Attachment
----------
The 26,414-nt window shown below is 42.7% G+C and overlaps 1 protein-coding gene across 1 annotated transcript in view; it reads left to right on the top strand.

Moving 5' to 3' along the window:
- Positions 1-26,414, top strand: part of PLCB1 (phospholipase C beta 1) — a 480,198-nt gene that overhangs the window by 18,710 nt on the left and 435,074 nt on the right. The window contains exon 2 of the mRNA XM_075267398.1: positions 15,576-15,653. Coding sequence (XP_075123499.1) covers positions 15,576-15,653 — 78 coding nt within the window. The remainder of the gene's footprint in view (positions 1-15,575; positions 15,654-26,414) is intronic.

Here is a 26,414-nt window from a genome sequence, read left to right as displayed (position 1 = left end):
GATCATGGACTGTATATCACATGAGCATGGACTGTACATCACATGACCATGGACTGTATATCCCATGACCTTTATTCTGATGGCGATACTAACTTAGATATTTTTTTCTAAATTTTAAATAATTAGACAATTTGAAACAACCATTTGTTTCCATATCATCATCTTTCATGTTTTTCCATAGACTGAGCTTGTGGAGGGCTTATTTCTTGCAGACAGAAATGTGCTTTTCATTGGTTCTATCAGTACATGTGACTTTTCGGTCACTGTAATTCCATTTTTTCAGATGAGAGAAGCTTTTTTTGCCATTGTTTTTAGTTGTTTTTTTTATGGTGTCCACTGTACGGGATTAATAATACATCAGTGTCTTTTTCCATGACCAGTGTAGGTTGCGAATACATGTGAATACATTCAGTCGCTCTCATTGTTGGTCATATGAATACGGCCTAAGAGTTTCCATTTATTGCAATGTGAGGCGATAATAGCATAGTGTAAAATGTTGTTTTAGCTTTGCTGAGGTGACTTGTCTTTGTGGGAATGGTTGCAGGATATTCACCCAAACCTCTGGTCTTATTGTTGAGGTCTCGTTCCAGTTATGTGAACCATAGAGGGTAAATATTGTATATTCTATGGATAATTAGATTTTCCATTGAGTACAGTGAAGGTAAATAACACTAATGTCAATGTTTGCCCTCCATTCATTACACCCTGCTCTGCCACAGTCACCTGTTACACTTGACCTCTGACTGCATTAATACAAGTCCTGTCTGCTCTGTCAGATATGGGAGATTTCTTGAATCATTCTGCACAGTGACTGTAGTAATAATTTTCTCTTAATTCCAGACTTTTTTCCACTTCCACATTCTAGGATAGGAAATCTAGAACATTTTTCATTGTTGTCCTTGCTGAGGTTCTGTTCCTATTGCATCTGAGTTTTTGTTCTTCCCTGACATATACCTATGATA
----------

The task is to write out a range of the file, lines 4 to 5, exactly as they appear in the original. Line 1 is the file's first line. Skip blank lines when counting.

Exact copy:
Here is a 26,414-nt window from a genome sequence, read left to right as displayed (position 1 = left end):
GATCATGGACTGTATATCACATGAGCATGGACTGTACATCACATGACCATGGACTGTATATCCCATGACCTTTATTCTGATGGCGATACTAACTTAGATATTTTTTTCTAAATTTTAAATAATTAGACAATTTGAAACAACCATTTGTTTCCATATCATCATCTTTCATGTTTTTCCATAGACTGAGCTTGTGGAGGGCTTATTTCTTGCAGACAGAAATGTGCTTTTCATTGGTTCTATCAGTACATGTGACTTTTCGGTCACTGTAATTCCATTTTTTCAGATGAGAGAAGCTTTTTTTGCCATTGTTTTTAGTTGTTTTTTTTATGGTGTCCACTGTACGGGATTAATAATACATCAGTGTCTTTTTCCATGACCAGTGTAGGTTGCGAATACATGTGAATACATTCAGTCGCTCTCATTGTTGGTCATATGAATACGGCCTAAGAGTTTCCATTTATTGCAATGTGAGGCGATAATAGCATAGTGTAAAATGTTGTTTTAGCTTTGCTGAGGTGACTTGTCTTTGTGGGAATGGTTGCAGGATATTCACCCAAACCTCTGGTCTTATTGTTGAGGTCTCGTTCCAGTTATGTGAACCATAGAGGGTAAATATTGTATATTCTATGGATAATTAGATTTTCCATTGAGTACAGTGAAGGTAAATAACACTAATGTCAATGTTTGCCCTCCATTCATTACACCCTGCTCTGCCACAGTCACCTGTTACACTTGACCTCTGACTGCATTAATACAAGTCCTGTCTGCTCTGTCAGATATGGGAGATTTCTTGAATCATTCTGCACAGTGACTGTAGTAATAATTTTCTCTTAATTCCAGACTTTTTTCCACTTCCACATTCTAGGATAGGAAATCTAGAACATTTTTCATTGTTGTCCTTGCTGAGGTTCTGTTCCTATTGCATCTGAGTTTTTGTTCTTCCCTGACATATACCTATGATA